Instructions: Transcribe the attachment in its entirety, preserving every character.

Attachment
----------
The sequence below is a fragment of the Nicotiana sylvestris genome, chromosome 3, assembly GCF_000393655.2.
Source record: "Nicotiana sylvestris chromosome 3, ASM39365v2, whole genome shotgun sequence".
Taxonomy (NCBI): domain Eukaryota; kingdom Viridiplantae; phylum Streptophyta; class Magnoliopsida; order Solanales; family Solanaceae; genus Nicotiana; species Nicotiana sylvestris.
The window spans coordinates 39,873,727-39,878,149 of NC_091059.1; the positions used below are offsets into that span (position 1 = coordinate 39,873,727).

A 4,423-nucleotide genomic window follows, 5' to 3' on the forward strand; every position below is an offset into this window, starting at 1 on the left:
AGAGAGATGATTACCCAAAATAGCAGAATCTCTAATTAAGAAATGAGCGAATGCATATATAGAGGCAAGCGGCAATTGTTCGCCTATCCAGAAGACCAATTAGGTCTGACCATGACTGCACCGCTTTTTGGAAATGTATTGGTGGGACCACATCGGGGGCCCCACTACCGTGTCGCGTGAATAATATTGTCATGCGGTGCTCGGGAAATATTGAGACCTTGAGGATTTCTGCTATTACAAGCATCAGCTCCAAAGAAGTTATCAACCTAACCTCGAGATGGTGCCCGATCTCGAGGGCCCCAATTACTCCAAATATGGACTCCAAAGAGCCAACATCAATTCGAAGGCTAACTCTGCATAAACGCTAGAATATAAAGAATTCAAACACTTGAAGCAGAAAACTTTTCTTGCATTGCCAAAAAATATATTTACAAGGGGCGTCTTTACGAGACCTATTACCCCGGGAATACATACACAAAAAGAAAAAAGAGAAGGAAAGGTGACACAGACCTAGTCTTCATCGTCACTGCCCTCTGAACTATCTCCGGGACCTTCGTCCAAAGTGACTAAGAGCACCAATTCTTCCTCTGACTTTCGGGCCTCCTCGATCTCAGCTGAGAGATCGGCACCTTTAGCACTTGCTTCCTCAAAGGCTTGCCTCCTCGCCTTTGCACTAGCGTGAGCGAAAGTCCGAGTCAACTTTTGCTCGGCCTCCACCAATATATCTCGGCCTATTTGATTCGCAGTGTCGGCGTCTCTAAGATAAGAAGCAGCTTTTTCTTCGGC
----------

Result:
The sequence below is a fragment of the Nicotiana sylvestris genome, chromosome 3, assembly GCF_000393655.2.
Source record: "Nicotiana sylvestris chromosome 3, ASM39365v2, whole genome shotgun sequence".
Taxonomy (NCBI): domain Eukaryota; kingdom Viridiplantae; phylum Streptophyta; class Magnoliopsida; order Solanales; family Solanaceae; genus Nicotiana; species Nicotiana sylvestris.
The window spans coordinates 39,873,727-39,878,149 of NC_091059.1; the positions used below are offsets into that span (position 1 = coordinate 39,873,727).

A 4,423-nucleotide genomic window follows, 5' to 3' on the forward strand; every position below is an offset into this window, starting at 1 on the left:
AGAGAGATGATTACCCAAAATAGCAGAATCTCTAATTAAGAAATGAGCGAATGCATATATAGAGGCAAGCGGCAATTGTTCGCCTATCCAGAAGACCAATTAGGTCTGACCATGACTGCACCGCTTTTTGGAAATGTATTGGTGGGACCACATCGGGGGCCCCACTACCGTGTCGCGTGAATAATATTGTCATGCGGTGCTCGGGAAATATTGAGACCTTGAGGATTTCTGCTATTACAAGCATCAGCTCCAAAGAAGTTATCAACCTAACCTCGAGATGGTGCCCGATCTCGAGGGCCCCAATTACTCCAAATATGGACTCCAAAGAGCCAACATCAATTCGAAGGCTAACTCTGCATAAACGCTAGAATATAAAGAATTCAAACACTTGAAGCAGAAAACTTTTCTTGCATTGCCAAAAAATATATTTACAAGGGGCGTCTTTACGAGACCTATTACCCCGGGAATACATACACAAAAAGAAAAAAGAGAAGGAAAGGTGACACAGACCTAGTCTTCATCGTCACTGCCCTCTGAACTATCTCCGGGACCTTCGTCCAAAGTGACTAAGAGCACCAATTCTTCCTCTGACTTTCGGGCCTCCTCGATCTCAGCTGAGAGATCGGCACCTTTAGCACTTGCTTCCTCAAAGGCTTGCCTCCTCGCCTTTGCACTAGCGTGAGCGAAAGTCCGAGTCAACTTTTGCTCGGCCTCCACCAATATATCTCGGCCTATTTGATTCGCAGTGTCGGCGTCTCTAAGATAAGAAGCAGCTTTTTCTTCGGC